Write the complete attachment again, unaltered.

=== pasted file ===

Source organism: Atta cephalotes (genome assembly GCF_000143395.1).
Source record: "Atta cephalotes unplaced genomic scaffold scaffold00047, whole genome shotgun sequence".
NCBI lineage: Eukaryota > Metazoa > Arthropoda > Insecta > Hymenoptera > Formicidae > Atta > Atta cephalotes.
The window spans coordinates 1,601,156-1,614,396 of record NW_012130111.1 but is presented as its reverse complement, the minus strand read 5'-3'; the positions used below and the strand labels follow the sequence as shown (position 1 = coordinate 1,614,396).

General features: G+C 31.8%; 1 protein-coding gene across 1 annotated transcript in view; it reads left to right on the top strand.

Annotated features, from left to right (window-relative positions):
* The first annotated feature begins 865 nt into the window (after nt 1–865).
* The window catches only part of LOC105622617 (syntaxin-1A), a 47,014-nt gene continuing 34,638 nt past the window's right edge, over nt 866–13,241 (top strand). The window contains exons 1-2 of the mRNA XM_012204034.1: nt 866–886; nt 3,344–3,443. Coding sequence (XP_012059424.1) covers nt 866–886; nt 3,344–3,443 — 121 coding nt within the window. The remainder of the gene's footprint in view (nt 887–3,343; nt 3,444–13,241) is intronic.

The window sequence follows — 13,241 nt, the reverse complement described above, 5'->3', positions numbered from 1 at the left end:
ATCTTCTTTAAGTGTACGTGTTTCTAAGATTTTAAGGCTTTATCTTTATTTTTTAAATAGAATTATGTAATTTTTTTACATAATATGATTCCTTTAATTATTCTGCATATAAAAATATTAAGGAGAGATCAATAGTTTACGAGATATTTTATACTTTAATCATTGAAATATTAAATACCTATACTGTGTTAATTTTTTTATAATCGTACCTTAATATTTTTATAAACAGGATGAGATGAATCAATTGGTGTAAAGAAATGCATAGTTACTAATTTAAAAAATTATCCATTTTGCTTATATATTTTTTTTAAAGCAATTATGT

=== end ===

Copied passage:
Source organism: Atta cephalotes (genome assembly GCF_000143395.1).
Source record: "Atta cephalotes unplaced genomic scaffold scaffold00047, whole genome shotgun sequence".
NCBI lineage: Eukaryota > Metazoa > Arthropoda > Insecta > Hymenoptera > Formicidae > Atta > Atta cephalotes.
The window spans coordinates 1,601,156-1,614,396 of record NW_012130111.1 but is presented as its reverse complement, the minus strand read 5'-3'; the positions used below and the strand labels follow the sequence as shown (position 1 = coordinate 1,614,396).

General features: G+C 31.8%; 1 protein-coding gene across 1 annotated transcript in view; it reads left to right on the top strand.

Annotated features, from left to right (window-relative positions):
* The first annotated feature begins 865 nt into the window (after nt 1–865).
* The window catches only part of LOC105622617 (syntaxin-1A), a 47,014-nt gene continuing 34,638 nt past the window's right edge, over nt 866–13,241 (top strand). The window contains exons 1-2 of the mRNA XM_012204034.1: nt 866–886; nt 3,344–3,443. Coding sequence (XP_012059424.1) covers nt 866–886; nt 3,344–3,443 — 121 coding nt within the window. The remainder of the gene's footprint in view (nt 887–3,343; nt 3,444–13,241) is intronic.

The window sequence follows — 13,241 nt, the reverse complement described above, 5'->3', positions numbered from 1 at the left end:
ATCTTCTTTAAGTGTACGTGTTTCTAAGATTTTAAGGCTTTATCTTTATTTTTTAAATAGAATTATGTAATTTTTTTACATAATATGATTCCTTTAATTATTCTGCATATAAAAATATTAAGGAGAGATCAATAGTTTACGAGATATTTTATACTTTAATCATTGAAATATTAAATACCTATACTGTGTTAATTTTTTTATAATCGTACCTTAATATTTTTATAAACAGGATGAGATGAATCAATTGGTGTAAAGAAATGCATAGTTACTAATTTAAAAAATTATCCATTTTGCTTATATATTTTTTTTAAAGCAATTATGT